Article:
What to Expect
Scotland is a land of rugged and sometimes unforgiving landscapes, and Munro-bagging is not for the faint of heart or the unprepared. Hillwalkers who come to the highlands to tackle these peaks need adequate hiking experience, as most require navigational skills (map and compass style), and depending on the season or the hill, specialized equipment or skill set.
Some trails are well-trodden, like the famous Ben Nevis, Britain’s highest peak situated in Fort William at 4,411 feet (or 1,345 meters). But most others require traversing through trail-less moors and glens, fields of heather, river and burn crossings, bogs, and boulder fields. The terrain may demand scrambling or climbing, require equipment such as crampons or helmets, and for some you’re even advised to have a guide, especially the likes of the Black Cuillin, which bring about magnetic navigation abnormalities.
With the weather being increasingly changeable, you can expect to walk through the likes of heavy rain, snow, sleet, hail, wind, and under scorching sun. Some days, we’ve experienced every one of these weather events in a single afternoon.
In terms of navigation, purchase a compass and refer to the Ordnance Survey (OS) maps, available in either 1:25 000 or 1:50 000 scale, which can be purchased at any outdoors store, or online. There are plenty of navigational courses throughout the country that can teach you how to use these correctly. Some hillwalkers choose to use their devices for navigation, which can be fantastic in terms of accuracy. But in the case of adverse weather or battery depletion, always have a paper copy handy and know how to use it.
For those of you visiting from countries who are renowned for woodland predators, you’ll be happy to hear that Scotland’s lack of them makes for easy backcountry hiking and camping. As a Canadian born and raised, tossing bear hangs on camping trips or carrying bear spray on a hike was the norm — but here, predators are slim, save for a roe deer or the occasional squirrel. You can wild camp with ease of mind.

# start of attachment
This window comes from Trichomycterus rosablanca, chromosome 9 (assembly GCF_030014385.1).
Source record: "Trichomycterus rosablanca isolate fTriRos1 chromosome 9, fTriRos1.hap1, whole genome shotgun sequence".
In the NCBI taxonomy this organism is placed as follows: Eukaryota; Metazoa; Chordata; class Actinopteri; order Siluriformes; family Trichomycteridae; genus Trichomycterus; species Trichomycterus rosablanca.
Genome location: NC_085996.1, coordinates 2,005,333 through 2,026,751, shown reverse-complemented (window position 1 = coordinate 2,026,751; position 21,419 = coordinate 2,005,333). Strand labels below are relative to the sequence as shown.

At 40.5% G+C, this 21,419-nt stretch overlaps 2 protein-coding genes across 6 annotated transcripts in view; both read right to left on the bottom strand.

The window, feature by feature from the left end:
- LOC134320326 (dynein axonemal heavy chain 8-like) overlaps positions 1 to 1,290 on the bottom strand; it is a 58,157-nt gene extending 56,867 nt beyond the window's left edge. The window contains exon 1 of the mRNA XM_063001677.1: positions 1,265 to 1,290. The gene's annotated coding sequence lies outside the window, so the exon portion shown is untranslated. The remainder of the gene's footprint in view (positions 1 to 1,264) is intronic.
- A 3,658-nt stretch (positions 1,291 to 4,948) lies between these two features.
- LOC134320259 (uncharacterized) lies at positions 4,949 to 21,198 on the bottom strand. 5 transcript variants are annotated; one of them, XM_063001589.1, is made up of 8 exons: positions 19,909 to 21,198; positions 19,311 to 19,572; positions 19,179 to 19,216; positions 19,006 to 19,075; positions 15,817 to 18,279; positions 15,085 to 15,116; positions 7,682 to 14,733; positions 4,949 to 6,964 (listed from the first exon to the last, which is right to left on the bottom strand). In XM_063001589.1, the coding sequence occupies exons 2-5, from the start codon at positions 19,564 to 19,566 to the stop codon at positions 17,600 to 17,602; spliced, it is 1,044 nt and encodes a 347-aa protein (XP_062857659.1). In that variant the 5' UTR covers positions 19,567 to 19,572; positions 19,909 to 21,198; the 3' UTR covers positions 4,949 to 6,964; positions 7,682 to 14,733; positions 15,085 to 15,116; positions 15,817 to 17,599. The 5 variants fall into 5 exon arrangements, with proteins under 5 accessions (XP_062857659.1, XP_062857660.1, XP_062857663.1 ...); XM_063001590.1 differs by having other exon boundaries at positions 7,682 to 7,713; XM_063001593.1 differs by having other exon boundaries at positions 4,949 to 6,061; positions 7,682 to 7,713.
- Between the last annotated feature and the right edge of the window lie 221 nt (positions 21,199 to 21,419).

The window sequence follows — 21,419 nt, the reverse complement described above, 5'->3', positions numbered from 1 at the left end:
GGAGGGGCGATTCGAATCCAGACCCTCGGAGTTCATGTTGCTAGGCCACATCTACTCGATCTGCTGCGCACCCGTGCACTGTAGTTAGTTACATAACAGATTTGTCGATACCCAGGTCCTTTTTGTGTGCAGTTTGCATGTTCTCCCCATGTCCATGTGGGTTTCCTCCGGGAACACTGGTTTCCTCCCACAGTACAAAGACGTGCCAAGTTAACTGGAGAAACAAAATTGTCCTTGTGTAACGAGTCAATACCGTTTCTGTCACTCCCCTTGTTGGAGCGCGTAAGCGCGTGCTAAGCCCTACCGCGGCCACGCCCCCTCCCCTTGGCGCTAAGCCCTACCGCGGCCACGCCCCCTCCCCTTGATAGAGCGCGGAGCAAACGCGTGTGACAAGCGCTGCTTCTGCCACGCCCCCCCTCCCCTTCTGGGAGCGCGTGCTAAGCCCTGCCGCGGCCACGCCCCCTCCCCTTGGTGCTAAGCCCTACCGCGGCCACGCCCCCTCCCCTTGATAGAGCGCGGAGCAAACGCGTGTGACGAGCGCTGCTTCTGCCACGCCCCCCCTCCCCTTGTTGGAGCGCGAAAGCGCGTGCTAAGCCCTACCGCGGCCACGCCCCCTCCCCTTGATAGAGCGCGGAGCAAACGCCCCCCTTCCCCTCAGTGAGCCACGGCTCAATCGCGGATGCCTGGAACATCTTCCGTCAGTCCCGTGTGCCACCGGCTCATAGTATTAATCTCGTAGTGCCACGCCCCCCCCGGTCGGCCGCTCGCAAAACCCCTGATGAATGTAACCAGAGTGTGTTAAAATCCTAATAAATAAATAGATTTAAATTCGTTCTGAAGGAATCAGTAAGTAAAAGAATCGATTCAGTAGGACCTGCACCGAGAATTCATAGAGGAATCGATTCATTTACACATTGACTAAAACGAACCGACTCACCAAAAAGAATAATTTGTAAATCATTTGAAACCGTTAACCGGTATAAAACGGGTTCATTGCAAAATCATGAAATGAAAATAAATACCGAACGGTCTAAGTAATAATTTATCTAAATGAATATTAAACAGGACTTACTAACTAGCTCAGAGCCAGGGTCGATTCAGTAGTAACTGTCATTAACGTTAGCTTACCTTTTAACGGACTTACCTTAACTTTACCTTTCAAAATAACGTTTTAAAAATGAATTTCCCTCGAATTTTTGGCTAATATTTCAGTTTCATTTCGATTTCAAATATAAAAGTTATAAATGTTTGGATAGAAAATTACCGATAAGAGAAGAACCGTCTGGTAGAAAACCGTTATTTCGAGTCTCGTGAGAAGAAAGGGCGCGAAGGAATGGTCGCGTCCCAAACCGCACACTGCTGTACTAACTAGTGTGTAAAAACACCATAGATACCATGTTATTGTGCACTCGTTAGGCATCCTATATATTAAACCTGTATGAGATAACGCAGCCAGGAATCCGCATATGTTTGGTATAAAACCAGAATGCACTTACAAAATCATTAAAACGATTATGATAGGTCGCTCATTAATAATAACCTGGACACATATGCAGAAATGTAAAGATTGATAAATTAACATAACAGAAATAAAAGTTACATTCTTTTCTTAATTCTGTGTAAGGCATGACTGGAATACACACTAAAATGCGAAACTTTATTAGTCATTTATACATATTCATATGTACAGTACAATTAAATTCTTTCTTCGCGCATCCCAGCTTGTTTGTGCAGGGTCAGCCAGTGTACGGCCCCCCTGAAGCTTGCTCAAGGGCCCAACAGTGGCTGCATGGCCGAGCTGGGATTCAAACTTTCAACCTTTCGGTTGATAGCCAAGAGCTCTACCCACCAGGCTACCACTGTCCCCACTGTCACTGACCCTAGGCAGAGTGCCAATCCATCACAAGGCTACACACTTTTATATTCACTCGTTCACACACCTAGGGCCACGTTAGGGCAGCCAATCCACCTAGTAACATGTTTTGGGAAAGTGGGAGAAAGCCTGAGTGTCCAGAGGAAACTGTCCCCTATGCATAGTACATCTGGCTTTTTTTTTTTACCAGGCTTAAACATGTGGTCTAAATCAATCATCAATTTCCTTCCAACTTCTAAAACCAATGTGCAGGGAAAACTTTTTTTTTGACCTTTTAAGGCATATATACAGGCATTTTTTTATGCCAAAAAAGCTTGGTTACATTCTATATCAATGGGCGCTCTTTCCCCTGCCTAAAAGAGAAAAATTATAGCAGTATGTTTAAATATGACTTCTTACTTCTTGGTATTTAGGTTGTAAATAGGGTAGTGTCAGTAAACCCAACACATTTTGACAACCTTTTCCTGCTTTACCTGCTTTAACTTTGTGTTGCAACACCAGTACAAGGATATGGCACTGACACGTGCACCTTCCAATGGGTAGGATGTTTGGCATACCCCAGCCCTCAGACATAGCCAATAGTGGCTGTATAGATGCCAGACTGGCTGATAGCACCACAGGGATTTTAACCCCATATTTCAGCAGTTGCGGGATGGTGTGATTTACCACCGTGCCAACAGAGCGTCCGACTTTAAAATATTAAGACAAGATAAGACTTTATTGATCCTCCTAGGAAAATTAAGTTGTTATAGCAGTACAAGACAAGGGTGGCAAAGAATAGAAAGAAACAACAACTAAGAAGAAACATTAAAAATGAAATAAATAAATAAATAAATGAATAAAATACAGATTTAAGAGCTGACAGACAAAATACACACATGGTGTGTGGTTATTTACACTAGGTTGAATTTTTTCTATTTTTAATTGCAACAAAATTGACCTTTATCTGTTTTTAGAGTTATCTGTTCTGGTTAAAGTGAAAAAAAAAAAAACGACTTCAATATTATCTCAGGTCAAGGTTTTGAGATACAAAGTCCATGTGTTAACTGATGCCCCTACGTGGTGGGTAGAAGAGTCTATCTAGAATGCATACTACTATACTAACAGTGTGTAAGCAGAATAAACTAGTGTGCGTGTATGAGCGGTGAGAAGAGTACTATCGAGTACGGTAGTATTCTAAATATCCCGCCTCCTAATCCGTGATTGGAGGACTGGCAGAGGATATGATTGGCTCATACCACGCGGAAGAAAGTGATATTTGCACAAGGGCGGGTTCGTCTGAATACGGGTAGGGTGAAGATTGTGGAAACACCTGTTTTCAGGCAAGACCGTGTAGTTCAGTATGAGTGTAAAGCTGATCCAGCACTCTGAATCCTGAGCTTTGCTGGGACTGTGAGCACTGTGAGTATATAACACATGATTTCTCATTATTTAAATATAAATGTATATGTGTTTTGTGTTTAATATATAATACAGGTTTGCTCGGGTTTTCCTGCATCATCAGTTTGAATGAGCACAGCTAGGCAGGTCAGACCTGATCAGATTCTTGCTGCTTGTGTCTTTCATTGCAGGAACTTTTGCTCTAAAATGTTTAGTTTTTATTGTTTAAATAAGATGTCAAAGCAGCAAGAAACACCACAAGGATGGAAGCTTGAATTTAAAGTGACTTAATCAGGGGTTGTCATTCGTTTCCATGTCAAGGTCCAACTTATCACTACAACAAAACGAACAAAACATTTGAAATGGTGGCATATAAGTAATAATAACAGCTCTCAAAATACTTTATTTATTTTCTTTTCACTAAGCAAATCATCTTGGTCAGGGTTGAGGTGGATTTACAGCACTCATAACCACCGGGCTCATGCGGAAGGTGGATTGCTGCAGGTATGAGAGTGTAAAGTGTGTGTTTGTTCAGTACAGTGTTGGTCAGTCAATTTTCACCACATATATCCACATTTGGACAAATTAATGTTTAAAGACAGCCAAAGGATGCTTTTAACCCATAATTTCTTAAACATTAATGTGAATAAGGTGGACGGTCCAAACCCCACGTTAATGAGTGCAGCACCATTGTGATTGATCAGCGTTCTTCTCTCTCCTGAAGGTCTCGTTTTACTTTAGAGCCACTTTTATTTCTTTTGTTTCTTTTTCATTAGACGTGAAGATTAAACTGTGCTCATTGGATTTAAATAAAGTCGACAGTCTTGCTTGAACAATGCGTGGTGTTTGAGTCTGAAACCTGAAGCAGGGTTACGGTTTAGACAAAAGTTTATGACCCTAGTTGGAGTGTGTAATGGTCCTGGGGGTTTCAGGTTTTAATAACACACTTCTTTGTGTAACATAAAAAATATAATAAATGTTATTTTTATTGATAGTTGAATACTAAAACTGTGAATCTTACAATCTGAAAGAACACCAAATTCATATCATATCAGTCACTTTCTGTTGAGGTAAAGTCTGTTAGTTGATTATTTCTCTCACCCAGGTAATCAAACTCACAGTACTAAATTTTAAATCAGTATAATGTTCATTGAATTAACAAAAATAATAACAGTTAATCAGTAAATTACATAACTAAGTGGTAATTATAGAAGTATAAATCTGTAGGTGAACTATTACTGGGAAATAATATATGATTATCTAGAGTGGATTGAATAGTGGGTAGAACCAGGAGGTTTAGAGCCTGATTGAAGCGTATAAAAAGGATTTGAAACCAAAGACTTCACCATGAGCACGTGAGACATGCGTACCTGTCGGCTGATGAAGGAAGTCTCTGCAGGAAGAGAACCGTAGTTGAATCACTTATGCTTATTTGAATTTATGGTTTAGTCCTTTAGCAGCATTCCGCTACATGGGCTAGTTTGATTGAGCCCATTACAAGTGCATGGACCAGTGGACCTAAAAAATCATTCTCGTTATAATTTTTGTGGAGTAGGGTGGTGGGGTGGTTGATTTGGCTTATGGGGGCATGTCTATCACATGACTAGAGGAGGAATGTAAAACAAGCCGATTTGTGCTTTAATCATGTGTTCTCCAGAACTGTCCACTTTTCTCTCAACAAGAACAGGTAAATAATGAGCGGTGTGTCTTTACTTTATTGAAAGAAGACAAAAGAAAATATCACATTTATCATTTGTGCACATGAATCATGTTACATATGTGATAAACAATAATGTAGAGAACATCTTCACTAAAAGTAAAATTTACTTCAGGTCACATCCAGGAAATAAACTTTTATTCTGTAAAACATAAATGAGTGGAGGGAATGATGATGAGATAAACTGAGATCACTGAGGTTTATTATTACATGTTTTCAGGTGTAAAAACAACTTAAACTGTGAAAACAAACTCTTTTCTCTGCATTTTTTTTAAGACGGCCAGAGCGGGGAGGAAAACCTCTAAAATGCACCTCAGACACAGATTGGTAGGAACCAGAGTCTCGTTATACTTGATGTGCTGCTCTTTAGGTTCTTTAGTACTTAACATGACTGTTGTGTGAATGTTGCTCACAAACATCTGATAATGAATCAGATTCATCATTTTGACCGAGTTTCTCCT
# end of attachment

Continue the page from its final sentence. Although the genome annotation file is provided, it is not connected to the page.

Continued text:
When To Go
The Munros are best bagged from early spring into late fall, the summer season being the most popular time for hillwalkers in terms of climate. This being said, as mentioned above, expect a variety of weather conditions at any time of the year. On the west coast of Scotland especially, be wary of the infamous Scottish midge in the height of summer, the likes of which can turn off even the most avid of hikers and overnight campers.
Doing any hillwalking in the snow turns the pastime into more of a technical sport, meaning you’ll need either a guide, or specialized equipment and skills. Many of these Munros make way to avalanche paths, and the remoteness of the hills mean that most of the time you will be out of service.
Scotland’s Mountain Rescue comprises teams based around the country of highly trained and competent volunteers who help anyone caught out in Scotland’s outdoor spaces. If you do find yourself in difficulty, the emergency number in Scotland is 999, and when you call, ask for Mountain Rescue.
This organization is yet another reason to be as prepared as possible when heading out into the hills. Avoid putting unnecessary stress on their operations to save the service for those who are in dire need of it.
Where to Begin
Choosing where to begin is part of the fun of it. You can start from lowest to highest, or highest to lowest; from north to south, or east to west; from easiest to hardest, or most remote to most renowned.